“What would you attempt if you knew you could not fail?”  Robert Shuler

Aside from trying flying to the moon, or inventing ways to make myself invisible whenever I want–or putting a stop to all the poverty in the world–I think I’d just like to try to help my family have a good life when I leave here.


“The one thing you can’t take away from me is the way I choose to respond to what you do to me.  The last of our freedoms is the ability to choose one’s attitude.”  Victor Frankel

One of the things that used to irk me about my TC program was that you had to act “as is” to keep your attitude up.  They’d say the only two things we really have any control over is our attitude and effort–and, of course, that a bad attitude just infects others.  Well, I know now that I still have the freedom to have a lousy attitude and respond to everyone lousily–and to enjoy it–or I can make some effort, put on a half way polite face, and try not to bum people out with my lousy mood.  And I prefer the latter.  I think trying to treat others with respect (no matter how I truly feel at the time) is what allows me the ability and freedom to choose my attitude and not let it choose me–by respecting myself for respecting others.

Notes From There


“We are creatures of habit.”

I am a creature of habit.  Due to my bunk spot being in the noisiest area of the unit I usually make up my lack of sleep at night with an afternoon nap.  Today our no-napping rule is being implemented and my body has conveniently retaliated with a chest cold and aches and pains–of course to justify an argument for a nap.  Just amazing how powerful the habit of a nap can be!  When I think of worse habits even more addictive…well, I just want to lie down and take a nap!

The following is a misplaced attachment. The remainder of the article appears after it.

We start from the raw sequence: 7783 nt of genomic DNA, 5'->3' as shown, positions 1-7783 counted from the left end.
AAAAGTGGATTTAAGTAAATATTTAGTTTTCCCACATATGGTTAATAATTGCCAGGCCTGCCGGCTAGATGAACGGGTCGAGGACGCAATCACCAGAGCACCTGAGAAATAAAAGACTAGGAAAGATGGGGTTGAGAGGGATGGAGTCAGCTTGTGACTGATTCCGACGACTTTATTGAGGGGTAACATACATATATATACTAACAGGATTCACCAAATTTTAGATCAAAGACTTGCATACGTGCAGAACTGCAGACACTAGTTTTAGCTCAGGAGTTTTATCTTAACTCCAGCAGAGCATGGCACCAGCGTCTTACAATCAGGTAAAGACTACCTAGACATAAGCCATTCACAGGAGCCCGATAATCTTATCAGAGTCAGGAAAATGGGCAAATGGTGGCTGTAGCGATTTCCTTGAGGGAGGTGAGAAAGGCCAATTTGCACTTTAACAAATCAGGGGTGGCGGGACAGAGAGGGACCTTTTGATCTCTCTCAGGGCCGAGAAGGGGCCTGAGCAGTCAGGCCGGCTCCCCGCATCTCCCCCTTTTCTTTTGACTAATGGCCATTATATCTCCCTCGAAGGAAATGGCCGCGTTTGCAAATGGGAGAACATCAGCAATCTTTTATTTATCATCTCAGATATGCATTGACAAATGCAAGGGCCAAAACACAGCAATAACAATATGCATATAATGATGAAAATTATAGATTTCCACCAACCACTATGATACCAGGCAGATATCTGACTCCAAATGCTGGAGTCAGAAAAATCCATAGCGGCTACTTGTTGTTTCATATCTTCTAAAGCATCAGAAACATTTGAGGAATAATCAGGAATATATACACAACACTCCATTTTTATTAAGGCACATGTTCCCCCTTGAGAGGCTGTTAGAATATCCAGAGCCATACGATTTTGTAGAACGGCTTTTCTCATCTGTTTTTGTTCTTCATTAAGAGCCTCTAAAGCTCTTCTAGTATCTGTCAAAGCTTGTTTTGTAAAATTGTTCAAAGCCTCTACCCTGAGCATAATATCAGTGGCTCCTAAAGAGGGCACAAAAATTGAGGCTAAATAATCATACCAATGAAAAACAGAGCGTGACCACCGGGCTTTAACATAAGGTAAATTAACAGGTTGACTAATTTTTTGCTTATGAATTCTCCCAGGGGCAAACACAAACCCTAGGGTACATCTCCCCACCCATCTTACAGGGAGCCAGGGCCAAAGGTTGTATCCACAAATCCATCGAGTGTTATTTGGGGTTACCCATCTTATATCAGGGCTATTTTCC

“Education is something they can’t take from you.”  A. Bermensolo

A good education is a lucky thing.  After I was laid off at the rail yard, I was able to go to college on a JTPA retraining grant–whereupon I got my degree.  It’s unfortunate that I became incarcerated shortly thereafter, but my education has served me and others well, nevertheless.  Not only am I able to obtain work as a tutor and be a help to the guys, but I’m also treated with a level of respect here, too.  Education has given me safety in a dangerous place, plus it’s made prison a place of study rather than a place of punishment for me.  It’s been like luck they couldn’t take from me.


“You can’t escape the responsibility of tomorrow by evading it today.”